Ladies and gentleman, a man who needs no introduction for once this overused line is true. Practically everybody knows who Stephen King is, so we'll skip the biographical stuff. Do you want to write popular fiction? Then you need to read On Writing: A Memoir of the Craft. There are other categories of people who may profit from this friendly book: those who don't aspire to a writing career but who nevertheless find the process interesting, those who enjoy candid personal memoirs, and those who want to learn more about Stephen King. Added up, these categories probably come to half the human race, so it seems that King has done it again.
On Writing is indeed a memoir of the craft as practiced by one of the most popular authors in history. It is pure Stephen King slangy, energetic, sloppy, unexpected, vulgar, and impressively frank. It begins with some of King's horrifc memories of early childhood, including his abuse at the hands of a babysitter and his excruciatingly painful treatments for ear infections. He describes his early interest in reading, particularly about horrors, and his natural tendency to write the sort of things he read. As in much of his nonfiction, King seems to be chatting about his enthusiasms over a beer with a friend.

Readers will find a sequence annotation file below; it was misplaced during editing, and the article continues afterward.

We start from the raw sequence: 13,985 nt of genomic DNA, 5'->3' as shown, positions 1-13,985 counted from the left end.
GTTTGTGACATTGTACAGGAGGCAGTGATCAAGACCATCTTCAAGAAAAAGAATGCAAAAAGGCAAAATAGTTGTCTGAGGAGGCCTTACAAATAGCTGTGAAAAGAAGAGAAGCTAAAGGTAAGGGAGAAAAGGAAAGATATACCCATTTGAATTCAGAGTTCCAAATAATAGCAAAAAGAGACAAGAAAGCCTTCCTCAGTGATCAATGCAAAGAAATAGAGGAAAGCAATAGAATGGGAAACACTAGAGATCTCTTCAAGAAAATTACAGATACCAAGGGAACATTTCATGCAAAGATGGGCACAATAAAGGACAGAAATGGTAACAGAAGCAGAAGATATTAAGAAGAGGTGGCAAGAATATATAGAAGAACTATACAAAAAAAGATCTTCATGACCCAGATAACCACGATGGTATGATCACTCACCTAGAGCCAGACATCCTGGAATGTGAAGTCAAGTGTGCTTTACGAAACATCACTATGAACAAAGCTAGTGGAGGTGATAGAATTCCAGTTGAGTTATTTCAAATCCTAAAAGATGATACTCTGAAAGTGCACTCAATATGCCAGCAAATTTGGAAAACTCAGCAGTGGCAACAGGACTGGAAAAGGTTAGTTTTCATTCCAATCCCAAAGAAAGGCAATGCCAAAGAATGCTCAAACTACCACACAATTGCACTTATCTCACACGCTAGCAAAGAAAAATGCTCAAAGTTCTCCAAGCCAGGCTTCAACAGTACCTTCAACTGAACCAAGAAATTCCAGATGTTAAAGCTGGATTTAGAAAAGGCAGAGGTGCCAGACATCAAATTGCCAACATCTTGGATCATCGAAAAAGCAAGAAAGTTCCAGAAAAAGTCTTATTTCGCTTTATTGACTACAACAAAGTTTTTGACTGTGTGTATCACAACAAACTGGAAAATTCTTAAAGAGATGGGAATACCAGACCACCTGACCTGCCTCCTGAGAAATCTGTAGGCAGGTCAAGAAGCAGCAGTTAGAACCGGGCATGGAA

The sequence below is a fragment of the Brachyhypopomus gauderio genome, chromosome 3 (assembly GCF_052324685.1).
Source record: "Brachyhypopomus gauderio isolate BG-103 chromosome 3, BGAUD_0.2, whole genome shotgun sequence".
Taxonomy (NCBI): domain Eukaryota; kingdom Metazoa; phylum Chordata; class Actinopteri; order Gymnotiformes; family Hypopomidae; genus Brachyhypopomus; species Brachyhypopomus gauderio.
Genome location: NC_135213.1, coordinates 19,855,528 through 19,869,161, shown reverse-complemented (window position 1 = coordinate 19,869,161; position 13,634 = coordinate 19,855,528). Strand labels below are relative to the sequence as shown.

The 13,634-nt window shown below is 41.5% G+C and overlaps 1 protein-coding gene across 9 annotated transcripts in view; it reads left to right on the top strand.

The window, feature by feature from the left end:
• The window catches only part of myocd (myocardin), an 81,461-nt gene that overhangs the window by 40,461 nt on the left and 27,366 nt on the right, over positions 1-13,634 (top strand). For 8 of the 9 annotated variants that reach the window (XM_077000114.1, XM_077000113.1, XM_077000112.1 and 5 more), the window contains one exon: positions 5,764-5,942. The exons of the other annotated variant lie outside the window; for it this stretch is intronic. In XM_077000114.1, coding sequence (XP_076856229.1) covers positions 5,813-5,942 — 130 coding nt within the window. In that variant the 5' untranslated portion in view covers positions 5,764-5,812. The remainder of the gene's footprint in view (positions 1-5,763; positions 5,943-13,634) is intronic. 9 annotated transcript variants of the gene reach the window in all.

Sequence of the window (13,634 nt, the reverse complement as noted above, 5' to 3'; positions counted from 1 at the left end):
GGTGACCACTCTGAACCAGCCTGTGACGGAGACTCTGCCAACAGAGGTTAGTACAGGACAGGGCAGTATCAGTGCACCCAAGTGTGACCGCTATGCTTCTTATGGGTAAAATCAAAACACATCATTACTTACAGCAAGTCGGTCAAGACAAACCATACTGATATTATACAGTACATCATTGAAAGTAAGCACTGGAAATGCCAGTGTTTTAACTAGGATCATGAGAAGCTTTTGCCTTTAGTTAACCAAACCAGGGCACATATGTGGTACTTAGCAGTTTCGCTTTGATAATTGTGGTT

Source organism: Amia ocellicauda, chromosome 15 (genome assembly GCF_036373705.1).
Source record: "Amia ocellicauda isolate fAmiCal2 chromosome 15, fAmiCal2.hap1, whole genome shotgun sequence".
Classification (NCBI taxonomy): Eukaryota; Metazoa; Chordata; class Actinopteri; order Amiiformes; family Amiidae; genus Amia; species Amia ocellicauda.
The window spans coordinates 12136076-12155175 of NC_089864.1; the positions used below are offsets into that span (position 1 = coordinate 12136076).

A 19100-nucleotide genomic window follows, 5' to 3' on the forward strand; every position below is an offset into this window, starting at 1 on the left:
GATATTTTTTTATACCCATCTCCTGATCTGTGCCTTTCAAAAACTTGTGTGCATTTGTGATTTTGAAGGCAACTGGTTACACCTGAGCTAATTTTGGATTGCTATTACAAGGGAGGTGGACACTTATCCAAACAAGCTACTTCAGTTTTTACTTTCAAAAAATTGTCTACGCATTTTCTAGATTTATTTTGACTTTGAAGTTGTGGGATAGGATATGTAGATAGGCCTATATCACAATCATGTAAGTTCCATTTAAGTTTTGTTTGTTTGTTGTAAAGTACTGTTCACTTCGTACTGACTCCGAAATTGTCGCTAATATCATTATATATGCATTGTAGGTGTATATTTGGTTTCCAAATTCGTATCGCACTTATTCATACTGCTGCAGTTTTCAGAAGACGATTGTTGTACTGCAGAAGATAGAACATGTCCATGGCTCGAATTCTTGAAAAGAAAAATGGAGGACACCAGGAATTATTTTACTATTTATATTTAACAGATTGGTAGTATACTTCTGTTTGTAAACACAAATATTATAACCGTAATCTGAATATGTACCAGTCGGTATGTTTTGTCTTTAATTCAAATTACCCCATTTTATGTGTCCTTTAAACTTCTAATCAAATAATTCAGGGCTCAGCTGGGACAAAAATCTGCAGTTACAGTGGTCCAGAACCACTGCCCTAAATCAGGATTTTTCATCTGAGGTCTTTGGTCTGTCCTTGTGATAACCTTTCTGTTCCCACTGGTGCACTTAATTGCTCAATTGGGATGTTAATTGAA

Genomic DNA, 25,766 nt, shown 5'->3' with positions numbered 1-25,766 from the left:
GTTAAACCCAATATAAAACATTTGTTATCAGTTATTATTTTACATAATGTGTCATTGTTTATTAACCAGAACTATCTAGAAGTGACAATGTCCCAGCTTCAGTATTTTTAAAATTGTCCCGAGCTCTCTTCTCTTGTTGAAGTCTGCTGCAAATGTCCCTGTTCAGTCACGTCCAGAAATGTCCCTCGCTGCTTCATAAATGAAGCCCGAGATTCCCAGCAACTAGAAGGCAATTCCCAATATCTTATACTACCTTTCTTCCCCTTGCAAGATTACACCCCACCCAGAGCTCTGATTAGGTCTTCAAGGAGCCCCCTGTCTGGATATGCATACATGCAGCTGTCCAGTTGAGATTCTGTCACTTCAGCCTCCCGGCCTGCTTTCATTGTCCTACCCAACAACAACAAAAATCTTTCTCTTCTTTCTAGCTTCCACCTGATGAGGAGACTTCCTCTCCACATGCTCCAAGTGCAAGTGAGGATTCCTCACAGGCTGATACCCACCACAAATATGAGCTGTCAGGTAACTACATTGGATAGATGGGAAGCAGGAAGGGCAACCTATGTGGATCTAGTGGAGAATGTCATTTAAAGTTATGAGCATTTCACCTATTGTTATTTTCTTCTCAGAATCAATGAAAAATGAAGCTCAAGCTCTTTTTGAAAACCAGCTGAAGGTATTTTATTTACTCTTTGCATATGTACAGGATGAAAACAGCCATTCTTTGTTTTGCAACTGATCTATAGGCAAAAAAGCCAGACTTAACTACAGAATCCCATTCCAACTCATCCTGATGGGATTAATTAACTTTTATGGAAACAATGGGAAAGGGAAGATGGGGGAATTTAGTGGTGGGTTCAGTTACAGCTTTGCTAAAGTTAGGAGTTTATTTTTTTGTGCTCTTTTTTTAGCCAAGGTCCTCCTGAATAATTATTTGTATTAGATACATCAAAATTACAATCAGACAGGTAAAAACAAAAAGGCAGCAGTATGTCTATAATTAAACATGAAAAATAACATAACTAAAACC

You will find the author speculating on why he's drawn to the graveyard side of fiction instead of the domestic comedies and family melodramas on the sunny side of the street. However, King doesn't delve too deeply into his own psyche, for fear of jinxing his muse. His theme throughout On Writing is that you must trust your instincts and write about whatever moves and interests you not what you think others might want, and not what you think might sell. Of course, King knows he's not Tolstoy or Proust, and he makes a clear-headed appraisal of his own talents. King discusses dialogue, description, motivation, and imagery. Surprisingly, he is skeptical of the need for plot. He wants the characters to move the story. Perhaps he's more literary than he realizes.
Like all of the better guides, Stephen King's On Writing inspires the reader to create. "Writing," King says flatly, "isn't about making money, getting famous, getting dates, getting laid, or making friends. In the end, it's about enriching the lives of those who will read your work, and enriching your own life, as well."